On 10 November 2014 Dr Julian Amos, before the Legislative Assembly Standing Committee on Community Development, under oath, stated that the view at the time was that the Gunns’ contracts had been terminated.

This confirms my previously stated opinion that no compensation was payable to Gunns:

Amos - The view industry had at that time was that the [Gunns] contracts had been terminated. [China, 917 and 918]

Shelton - The question is what was the money for?

Amos - The point I was making to you was that it seemed as though there was a wedge. The government had got itself into a wedge with the timeline issue where in order to resolve the IGA it had to resolve the conflict with Gunns, irrespective of whether that conflict was relevant or not. The fact was that there was a dispute, they had to get rid of the dispute and money was put on the table to get rid of it, irrespective of the merits of the case. That is my view.

Ms O’Connor - You will recall that the government made the payment on the basis of the Solicitor-General’s advice

Amos - I haven’t seen the SG’s advice.

Ms O’Connor - No, none of us have.

Barnett - … the letter from the Premier makes it very clear that the Crown legal advice says that it is appropriate, not required or compelled. The letter from the Premier makes it very clear that the Crown legal advice says it is appropriate, they are entitled to meet the objectives of the TFA according to her, but there is no requirement, no compulsion to pay. Is that the way you -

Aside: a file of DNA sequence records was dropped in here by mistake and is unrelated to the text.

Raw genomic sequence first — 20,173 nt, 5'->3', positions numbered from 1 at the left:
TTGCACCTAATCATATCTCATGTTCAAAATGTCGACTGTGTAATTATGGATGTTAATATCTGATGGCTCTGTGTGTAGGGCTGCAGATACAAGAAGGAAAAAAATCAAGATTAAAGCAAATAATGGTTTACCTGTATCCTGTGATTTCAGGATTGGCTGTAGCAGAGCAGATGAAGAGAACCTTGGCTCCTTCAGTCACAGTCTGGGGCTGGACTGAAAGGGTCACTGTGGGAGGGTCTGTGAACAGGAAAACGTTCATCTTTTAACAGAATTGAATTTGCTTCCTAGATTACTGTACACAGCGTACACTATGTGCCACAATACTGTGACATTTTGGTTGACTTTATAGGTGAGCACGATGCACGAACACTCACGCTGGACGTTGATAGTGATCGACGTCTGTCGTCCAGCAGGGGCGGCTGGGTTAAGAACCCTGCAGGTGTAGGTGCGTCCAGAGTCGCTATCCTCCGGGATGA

Amos – That is my reading of it.

Amos in his Aide Memoire Issues for Consideration lodged as a submission to the Committee notes that:

General view that this was a joke … Gunns gets paid for a contract that was already surrendered, and gets out of its debt to FT.

This is the convoluted political logic that sets up the precedent for a Minister of the Crown to allow TA Ann to receive $28.6 million from the public purse.

Where in both matters can we see our political masters observing due process or properly serving the interests of the Tasmanian taxpayer?

The case for a Royal Commission regarding the Gunns’ payment over Take or Pay contracts was put by me in four parts on TT. It explains why Amos is not quite correct over the timing of the termination of the three Gunns contracts. The truth is even more damning.”

Underbelly References available on Tasmanian Times: 

In Conclusion

I hope that the above information will provide PPB Advisory with some background as to the possible misuse of public funds in order to prop up two seemingly bankrupt companies - Forestry Tasmania and Gunns at the behest of Tasmanian pollies.

Did Gunns largest creditor, Forestry Tasmania, get paid when the directors of Gunns knew that their own company was likely to be insolvent?

On the above evidence the answer may be Yes.